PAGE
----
Sojourners: Thank you for meeting us. Thank you for the work that you’ve been doing. It’s not easy to take that position as Archbishop of Cape Town; it’s a very significant role, not only in the Anglican Church, but in the worldwide view of the Church, and for how many years now? Almost 8 years now? Nine years?
Ndungane: Nine years.
Sojourners: You’ve been doing an excellent job.
Ndungane: Thank you! Thank you. Flattery won’t get you anywhere.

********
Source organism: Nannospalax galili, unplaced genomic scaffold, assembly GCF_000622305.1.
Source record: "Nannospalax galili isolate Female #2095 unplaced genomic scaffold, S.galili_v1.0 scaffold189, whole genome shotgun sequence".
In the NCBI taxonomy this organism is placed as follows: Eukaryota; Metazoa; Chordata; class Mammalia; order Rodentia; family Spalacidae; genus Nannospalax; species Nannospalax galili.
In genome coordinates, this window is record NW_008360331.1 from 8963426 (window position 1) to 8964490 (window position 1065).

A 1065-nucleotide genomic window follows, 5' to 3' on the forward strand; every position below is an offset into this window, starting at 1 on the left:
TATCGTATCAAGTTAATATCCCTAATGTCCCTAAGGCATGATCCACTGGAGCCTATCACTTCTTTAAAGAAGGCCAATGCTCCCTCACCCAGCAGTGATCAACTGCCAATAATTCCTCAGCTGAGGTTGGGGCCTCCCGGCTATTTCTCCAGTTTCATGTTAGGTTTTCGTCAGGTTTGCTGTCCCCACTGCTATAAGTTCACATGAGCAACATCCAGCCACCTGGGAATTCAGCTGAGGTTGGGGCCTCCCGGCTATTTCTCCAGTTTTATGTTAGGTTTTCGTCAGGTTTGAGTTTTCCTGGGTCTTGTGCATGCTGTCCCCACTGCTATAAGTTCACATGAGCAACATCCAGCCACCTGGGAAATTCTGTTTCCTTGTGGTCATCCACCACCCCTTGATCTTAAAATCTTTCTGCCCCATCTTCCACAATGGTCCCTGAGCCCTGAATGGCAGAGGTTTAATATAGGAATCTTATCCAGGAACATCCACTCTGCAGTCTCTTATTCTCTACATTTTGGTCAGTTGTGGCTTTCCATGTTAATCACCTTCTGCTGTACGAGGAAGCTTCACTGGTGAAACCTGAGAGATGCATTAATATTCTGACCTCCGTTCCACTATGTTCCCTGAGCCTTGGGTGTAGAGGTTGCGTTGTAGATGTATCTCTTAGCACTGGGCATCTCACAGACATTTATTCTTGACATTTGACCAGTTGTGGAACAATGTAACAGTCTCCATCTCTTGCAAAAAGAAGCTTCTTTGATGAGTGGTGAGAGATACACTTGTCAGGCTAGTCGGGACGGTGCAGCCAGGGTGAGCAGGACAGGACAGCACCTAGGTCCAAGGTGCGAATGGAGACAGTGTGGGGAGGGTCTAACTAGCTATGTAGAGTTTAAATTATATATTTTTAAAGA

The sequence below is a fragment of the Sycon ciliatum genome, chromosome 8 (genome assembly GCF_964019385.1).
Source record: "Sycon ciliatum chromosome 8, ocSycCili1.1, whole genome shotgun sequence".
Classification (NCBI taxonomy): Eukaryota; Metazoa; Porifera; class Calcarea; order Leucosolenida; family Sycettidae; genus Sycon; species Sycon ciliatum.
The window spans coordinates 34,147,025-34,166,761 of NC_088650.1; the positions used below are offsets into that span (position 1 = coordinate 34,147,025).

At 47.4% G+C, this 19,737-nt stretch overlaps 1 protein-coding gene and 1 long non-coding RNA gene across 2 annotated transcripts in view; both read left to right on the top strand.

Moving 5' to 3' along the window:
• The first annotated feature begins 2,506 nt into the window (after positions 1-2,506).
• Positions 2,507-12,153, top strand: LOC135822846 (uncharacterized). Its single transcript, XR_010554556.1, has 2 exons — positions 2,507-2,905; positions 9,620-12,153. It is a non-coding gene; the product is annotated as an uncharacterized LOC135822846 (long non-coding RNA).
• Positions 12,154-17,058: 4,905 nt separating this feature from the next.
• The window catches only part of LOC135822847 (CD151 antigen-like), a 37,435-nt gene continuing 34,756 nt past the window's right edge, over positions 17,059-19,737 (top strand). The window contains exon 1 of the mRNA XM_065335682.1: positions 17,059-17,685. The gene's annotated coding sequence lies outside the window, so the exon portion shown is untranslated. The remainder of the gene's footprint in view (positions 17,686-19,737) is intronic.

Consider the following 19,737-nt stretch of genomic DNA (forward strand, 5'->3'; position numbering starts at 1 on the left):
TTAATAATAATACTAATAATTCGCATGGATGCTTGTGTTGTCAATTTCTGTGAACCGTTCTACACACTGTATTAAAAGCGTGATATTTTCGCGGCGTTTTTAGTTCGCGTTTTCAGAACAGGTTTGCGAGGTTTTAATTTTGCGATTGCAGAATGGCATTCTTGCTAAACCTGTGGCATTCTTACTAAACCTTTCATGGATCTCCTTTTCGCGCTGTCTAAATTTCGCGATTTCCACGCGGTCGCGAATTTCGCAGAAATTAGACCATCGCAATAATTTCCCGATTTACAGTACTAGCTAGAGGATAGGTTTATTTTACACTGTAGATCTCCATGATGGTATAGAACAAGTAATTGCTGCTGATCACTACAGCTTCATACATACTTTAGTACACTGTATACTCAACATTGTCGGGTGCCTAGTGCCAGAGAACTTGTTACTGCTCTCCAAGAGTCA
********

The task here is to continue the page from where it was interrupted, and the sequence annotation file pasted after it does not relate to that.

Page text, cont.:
Sojourners: I do want to start with that. I want to start with thanking you. I really appreciate it. The first question is to get you to reflect with us about the experience of being in Selma, Alabama, on the 40th anniversary of Bloody Sunday—and what that incident meant in the American consciousness, in terms of the Civil Rights Movement. But also at that time, 40 years ago, you were in prison on Robben Island. You spent 3 years in prison for your political activities to conscientiousize people about Apartheid. And though you came from a strongly Christian family, I think that experience on Robben Island was perhaps a point of adult conversion for you.